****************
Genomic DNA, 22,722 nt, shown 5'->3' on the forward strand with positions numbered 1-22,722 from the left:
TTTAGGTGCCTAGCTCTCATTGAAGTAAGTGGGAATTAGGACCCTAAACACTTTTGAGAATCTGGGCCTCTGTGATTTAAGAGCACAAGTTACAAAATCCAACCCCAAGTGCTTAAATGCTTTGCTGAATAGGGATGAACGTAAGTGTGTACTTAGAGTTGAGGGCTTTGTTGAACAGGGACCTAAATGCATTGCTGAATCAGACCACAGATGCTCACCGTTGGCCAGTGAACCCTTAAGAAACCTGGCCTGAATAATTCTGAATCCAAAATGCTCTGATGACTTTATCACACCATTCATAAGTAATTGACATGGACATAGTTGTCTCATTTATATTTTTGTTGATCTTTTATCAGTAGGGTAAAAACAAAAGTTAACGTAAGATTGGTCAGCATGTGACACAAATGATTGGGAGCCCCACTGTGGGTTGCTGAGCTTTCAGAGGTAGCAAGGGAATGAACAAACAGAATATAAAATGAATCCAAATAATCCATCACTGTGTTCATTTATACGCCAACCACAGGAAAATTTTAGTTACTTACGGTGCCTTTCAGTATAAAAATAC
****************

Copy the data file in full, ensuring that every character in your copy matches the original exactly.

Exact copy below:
Genomic DNA, 22,722 nt, shown 5'->3' on the forward strand with positions numbered 1-22,722 from the left:
TTTAGGTGCCTAGCTCTCATTGAAGTAAGTGGGAATTAGGACCCTAAACACTTTTGAGAATCTGGGCCTCTGTGATTTAAGAGCACAAGTTACAAAATCCAACCCCAAGTGCTTAAATGCTTTGCTGAATAGGGATGAACGTAAGTGTGTACTTAGAGTTGAGGGCTTTGTTGAACAGGGACCTAAATGCATTGCTGAATCAGACCACAGATGCTCACCGTTGGCCAGTGAACCCTTAAGAAACCTGGCCTGAATAATTCTGAATCCAAAATGCTCTGATGACTTTATCACACCATTCATAAGTAATTGACATGGACATAGTTGTCTCATTTATATTTTTGTTGATCTTTTATCAGTAGGGTAAAAACAAAAGTTAACGTAAGATTGGTCAGCATGTGACACAAATGATTGGGAGCCCCACTGTGGGTTGCTGAGCTTTCAGAGGTAGCAAGGGAATGAACAAACAGAATATAAAATGAATCCAAATAATCCATCACTGTGTTCATTTATACGCCAACCACAGGAAAATTTTAGTTACTTACGGTGCCTTTCAGTATAAAAATAC